Shauna Lugar is using her MBA to connect high-wealth individuals with important social work programs at Youth Villages.

What’s the best gift you’ve ever given someone? Maybe it was those earrings you got for your grandma last Christmas. Or maybe it was the hours upon hours of volunteer work you did a few summers ago. Perhaps it was something else entirely – as it was for Shauna Lugar, a graduate of George Fox’s Master of Business Administration (MBA) program.

“My favorite gift I have ever given was not financial,” Lugar says. “When I was breastfeeding my second son, I had a surplus of milk. I donated 25 gallons of that milk to my local milk bank, and it went toward premature babies with health complications. That was my favorite gift – it just felt so good to me.”  

That breastmilk represented a lot of time and effort, but it was worth it to Lugar to help those in need. She has always highly valued gift-giving, and now she enables others to give gifts as part of her professional life.

Lugar is development director for Youth Villages, a national nonprofit organization based in Memphis, Tennessee, that provides services and resources for at-risk children and their families. She oversees the fundraising department in Oregon, responsible for building and maintaining relationships with multiple high-wealth individuals interested in donating to the organization.

“Forty years ago, this nonprofit was on the cusp of closing its doors in Memphis,” Lugar says. “Our CEO was tasked with dismantling it, but he saw its potential and took this small organization and helped it grow into what it is today – a $400 million nonprofit serving nearly 40,000 youths and families across the country.”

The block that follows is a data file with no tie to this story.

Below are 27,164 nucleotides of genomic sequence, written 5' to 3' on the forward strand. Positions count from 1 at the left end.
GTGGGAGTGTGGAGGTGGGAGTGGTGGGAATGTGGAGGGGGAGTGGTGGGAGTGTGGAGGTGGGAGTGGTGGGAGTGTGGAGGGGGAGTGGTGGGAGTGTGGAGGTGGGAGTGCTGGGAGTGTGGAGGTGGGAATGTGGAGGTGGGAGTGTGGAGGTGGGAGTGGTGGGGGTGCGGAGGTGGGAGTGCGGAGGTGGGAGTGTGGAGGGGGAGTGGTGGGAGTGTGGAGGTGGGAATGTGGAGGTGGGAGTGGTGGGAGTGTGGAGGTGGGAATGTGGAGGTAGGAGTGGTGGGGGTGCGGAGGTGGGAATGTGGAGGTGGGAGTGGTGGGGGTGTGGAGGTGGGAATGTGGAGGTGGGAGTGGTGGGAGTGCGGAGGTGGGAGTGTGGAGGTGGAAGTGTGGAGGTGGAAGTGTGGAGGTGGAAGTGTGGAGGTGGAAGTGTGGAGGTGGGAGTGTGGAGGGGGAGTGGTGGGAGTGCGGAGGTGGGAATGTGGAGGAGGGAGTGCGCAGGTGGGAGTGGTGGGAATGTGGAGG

From humble beginnings, Youth Villages has emerged to become large enough to engage in multiple social work avenues. 

“Given our size, we can do some advocacy work that many smaller organizations are unable to do,” Lugar says. “Youth Villages is able to do a perfect blend of advocacy work and direct service.”

Finding Purpose in Nonprofit Work

Shauna Lugar talking to a client

Lugar is proud to be engaged in this work, although she admits it wasn’t part of her original plan. In fact, she majored in English as an undergraduate with the intention of becoming a journalist. She was an intern at Portland Monthly magazine when she realized she was on the wrong track.

“I ended up asking for an informational interview with one of the writers who contributed a lot of pieces to the magazine,” Lugar says. “I sat down with her, and she said, ‘Let me level with you. I live in my parents’ basement, I don’t have a boyfriend, I don’t have a pet, and I fight editors over pennies. If this is a life for you, then by all means join me. If not, then I would walk away.’”

Lugar took her advice and walked. Her next internship was at Oregon Public Broadcasting (OPB), a nonprofit journalism organization where she had an entirely different experience.   

“I absolutely loved it at OPB,” Lugar says. “I loved the culture. You could spend eight hours unpaid, working on a spreadsheet for some really cool and meaningful documentary. There was power and purpose in that, and it was from OPB that I really got a taste of nonprofit work.”

Lugar continued on to work for philanthropic organizations, from political nonprofits to direct service organizations. Eventually she was drawn into the fundraising element of humanitarian work, and she’s been fundraising ever since.

In fact, she’s logged nearly 20 years working for nonprofits in a fundraising capacity, most of which have been youth-serving. She worked for eight years at a child abuse assesment center, one year at a statewide advocacy organization, and the past six years with Youth Villages.

Broadening Her Knowledge of Business

Despite her wealth of experience in fundraising, she sensed she was missing something. She wanted to connect with potential donors on a deeper level, and to do so, she needed to broaden her knowledge of the business world.